N. Korea Reshuffles Senior Officials at Recent Politburo Meeting
North Korea convened an extended meeting of the Political Bureau of the Central Committee of the Workers’ Party on June 29, only eleven days after the third plenary session of the committee. During the latest politburo meeting, leader Kim Jong-un accused key officials of neglecting their duties in carrying out measures to fight the pandemic, holding them responsible for causing a grave incident in ensuring the security of the state and the people. He went as far as to dismiss some of the high officials, saying that now is the time for a revolution in personnel administration before a solution to economic problems.
Here is Cho Han-bum, senior researcher at the Korea Institute for National Unification, to explain the background for North Korea’s recent personnel changes.
The Workers’ Party in North Korea has convened its congress eight times so far. The eighth congress was held in January this year and the seventh one took place in 2016, 36 years after the previous such event. The party’s Central Committee holds meetings between the party congresses to make important decisions. There are about 250 committee members, including alternate members. A politburo meeting is attended by key officials of the committee, while an extended politburo meeting involves the politburo members and senior officials from major organizations. It seems that the recent politburo meeting carried out a major personnel reshuffle involving the party and the country’s top leadership.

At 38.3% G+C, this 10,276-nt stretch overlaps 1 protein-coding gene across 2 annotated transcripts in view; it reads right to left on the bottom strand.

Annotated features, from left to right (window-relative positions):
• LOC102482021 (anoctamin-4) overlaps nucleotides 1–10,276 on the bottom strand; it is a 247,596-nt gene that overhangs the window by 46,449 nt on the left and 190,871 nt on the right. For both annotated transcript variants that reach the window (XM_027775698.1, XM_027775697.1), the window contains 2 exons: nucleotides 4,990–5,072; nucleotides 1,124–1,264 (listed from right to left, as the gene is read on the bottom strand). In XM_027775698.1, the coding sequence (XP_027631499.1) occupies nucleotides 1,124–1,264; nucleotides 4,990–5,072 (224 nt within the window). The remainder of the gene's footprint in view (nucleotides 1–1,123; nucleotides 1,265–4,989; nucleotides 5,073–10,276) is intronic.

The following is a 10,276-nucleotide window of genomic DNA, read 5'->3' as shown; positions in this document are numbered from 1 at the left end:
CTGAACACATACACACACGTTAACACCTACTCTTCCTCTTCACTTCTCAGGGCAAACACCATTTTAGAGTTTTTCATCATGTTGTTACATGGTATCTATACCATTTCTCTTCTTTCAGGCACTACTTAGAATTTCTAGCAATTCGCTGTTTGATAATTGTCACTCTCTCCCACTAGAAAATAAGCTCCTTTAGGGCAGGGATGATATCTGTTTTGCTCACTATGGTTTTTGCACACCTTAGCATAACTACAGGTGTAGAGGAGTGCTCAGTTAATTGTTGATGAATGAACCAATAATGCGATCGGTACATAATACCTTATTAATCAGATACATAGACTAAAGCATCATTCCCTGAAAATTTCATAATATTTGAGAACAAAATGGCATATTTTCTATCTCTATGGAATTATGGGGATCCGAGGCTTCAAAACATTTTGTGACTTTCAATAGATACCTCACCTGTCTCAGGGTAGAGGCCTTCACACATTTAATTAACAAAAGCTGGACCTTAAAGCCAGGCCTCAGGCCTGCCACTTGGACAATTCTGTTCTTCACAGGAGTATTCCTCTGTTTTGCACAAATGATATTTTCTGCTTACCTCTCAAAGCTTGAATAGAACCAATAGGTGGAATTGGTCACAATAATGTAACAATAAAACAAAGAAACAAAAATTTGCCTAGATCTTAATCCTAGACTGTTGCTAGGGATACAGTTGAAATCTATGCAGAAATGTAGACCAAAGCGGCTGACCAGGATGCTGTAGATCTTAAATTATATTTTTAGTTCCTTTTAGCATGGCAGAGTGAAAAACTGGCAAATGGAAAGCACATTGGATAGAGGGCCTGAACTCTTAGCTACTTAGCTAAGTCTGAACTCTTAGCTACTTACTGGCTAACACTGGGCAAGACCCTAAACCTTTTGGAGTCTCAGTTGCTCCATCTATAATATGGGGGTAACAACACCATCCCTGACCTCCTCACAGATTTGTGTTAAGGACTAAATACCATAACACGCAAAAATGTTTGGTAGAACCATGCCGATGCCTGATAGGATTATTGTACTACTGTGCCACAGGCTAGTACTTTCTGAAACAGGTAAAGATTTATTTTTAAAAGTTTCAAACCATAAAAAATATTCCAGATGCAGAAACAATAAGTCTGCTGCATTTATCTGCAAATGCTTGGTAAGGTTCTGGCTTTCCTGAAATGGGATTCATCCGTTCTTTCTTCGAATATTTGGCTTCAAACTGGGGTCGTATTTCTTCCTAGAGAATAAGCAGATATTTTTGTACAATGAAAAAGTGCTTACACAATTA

As a matter of fact, the current difficulty faced by North Korea stems from structural problems including its reckless nuclear weapons development and subsequent sanctions as well as its border shutdowns to combat the pandemic. In this situation, Kim Jong-un is tightening his grip over senior officials and shifting the responsibility for the internal crisis on to them.
With a serious look, Kim Jong-un pointed out the wrongdoings of officials handling anti-epidemic measures at the recent politburo meeting. He criticized them for neglecting their duties and causing a grave incident surrounding anti-virus efforts. But he did not mention exactly what the grave incident was, spawning various speculations.
The report about the politburo meeting uses terms related to quarantine measures only three times, but words about top officials appear as many as 39 times. First of all, it is doubtful that North Korea’s quarantine conditions worsened all of a sudden. Even if there are some problems in anti-virus efforts, such a massive personal shakeup wouldn’t be necessary. The plenary session of the party’s Central Committee ended on June 18.
It is very unlikely that something extremely critical happened in the country to lead to the major personnel changes in just ten days. Rather, it seems the leader used the lack of COVID-19 prevention efforts as an excuse to strengthen control over the officials. During the plenary meeting of the party’s Central Committee, Kim acknowledged a food shortage in the country. Food prices have actually soared lately. Some speculate that North Korea made a failed attempt to release military’s emergency food reserves to address the food problem. I think that’s probable, although it has not been confirmed.
It seems the politburo meeting tested and criticized senior officials, while pressing some of them to take responsibility. At the same time, several officials seem to have been replaced. Specifics about the personnel changes were not revealed. But judging from video footage of the Korean Central TV, analysts assume that key military figures such as Ri Pyong-chol, vice chairman of the Central Military Commission of the party, and Pak Jong-chon, chief of the General Staff of the Korean People’s Army, were among those who were dismissed.